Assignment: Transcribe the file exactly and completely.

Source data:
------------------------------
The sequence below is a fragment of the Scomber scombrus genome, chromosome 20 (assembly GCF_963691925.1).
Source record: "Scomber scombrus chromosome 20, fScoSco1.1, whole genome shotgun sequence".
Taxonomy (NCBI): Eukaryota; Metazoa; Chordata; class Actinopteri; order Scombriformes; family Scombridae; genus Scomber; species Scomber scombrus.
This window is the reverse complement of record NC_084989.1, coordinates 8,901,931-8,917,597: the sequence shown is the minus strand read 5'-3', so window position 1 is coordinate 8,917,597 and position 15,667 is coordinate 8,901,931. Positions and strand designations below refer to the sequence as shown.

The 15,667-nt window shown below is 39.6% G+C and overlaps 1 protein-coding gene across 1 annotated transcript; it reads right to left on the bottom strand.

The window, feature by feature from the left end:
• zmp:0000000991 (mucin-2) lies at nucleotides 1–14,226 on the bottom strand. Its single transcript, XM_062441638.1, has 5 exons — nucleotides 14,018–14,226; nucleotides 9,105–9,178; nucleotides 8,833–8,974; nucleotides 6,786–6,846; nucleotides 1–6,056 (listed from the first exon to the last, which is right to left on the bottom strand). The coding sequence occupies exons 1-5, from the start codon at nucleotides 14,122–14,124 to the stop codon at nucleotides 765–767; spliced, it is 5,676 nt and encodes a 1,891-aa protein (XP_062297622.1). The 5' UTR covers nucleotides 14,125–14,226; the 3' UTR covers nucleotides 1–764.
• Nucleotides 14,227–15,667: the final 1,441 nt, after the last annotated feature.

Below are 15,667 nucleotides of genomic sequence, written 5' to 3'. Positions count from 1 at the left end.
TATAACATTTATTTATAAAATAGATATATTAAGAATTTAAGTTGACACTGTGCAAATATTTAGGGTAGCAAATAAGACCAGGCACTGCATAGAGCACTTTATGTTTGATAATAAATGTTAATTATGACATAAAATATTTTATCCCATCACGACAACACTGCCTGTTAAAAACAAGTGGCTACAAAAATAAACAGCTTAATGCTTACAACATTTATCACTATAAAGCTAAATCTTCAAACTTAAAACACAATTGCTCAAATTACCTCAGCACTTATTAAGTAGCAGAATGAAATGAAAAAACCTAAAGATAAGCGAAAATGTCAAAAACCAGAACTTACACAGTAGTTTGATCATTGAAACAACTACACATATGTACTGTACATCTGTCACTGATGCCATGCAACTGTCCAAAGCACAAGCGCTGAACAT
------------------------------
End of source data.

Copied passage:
The sequence below is a fragment of the Scomber scombrus genome, chromosome 20 (assembly GCF_963691925.1).
Source record: "Scomber scombrus chromosome 20, fScoSco1.1, whole genome shotgun sequence".
Taxonomy (NCBI): Eukaryota; Metazoa; Chordata; class Actinopteri; order Scombriformes; family Scombridae; genus Scomber; species Scomber scombrus.
This window is the reverse complement of record NC_084989.1, coordinates 8,901,931-8,917,597: the sequence shown is the minus strand read 5'-3', so window position 1 is coordinate 8,917,597 and position 15,667 is coordinate 8,901,931. Positions and strand designations below refer to the sequence as shown.

The 15,667-nt window shown below is 39.6% G+C and overlaps 1 protein-coding gene across 1 annotated transcript; it reads right to left on the bottom strand.

The window, feature by feature from the left end:
• zmp:0000000991 (mucin-2) lies at nucleotides 1–14,226 on the bottom strand. Its single transcript, XM_062441638.1, has 5 exons — nucleotides 14,018–14,226; nucleotides 9,105–9,178; nucleotides 8,833–8,974; nucleotides 6,786–6,846; nucleotides 1–6,056 (listed from the first exon to the last, which is right to left on the bottom strand). The coding sequence occupies exons 1-5, from the start codon at nucleotides 14,122–14,124 to the stop codon at nucleotides 765–767; spliced, it is 5,676 nt and encodes a 1,891-aa protein (XP_062297622.1). The 5' UTR covers nucleotides 14,125–14,226; the 3' UTR covers nucleotides 1–764.
• Nucleotides 14,227–15,667: the final 1,441 nt, after the last annotated feature.

Below are 15,667 nucleotides of genomic sequence, written 5' to 3'. Positions count from 1 at the left end.
TATAACATTTATTTATAAAATAGATATATTAAGAATTTAAGTTGACACTGTGCAAATATTTAGGGTAGCAAATAAGACCAGGCACTGCATAGAGCACTTTATGTTTGATAATAAATGTTAATTATGACATAAAATATTTTATCCCATCACGACAACACTGCCTGTTAAAAACAAGTGGCTACAAAAATAAACAGCTTAATGCTTACAACATTTATCACTATAAAGCTAAATCTTCAAACTTAAAACACAATTGCTCAAATTACCTCAGCACTTATTAAGTAGCAGAATGAAATGAAAAAACCTAAAGATAAGCGAAAATGTCAAAAACCAGAACTTACACAGTAGTTTGATCATTGAAACAACTACACATATGTACTGTACATCTGTCACTGATGCCATGCAACTGTCCAAAGCACAAGCGCTGAACAT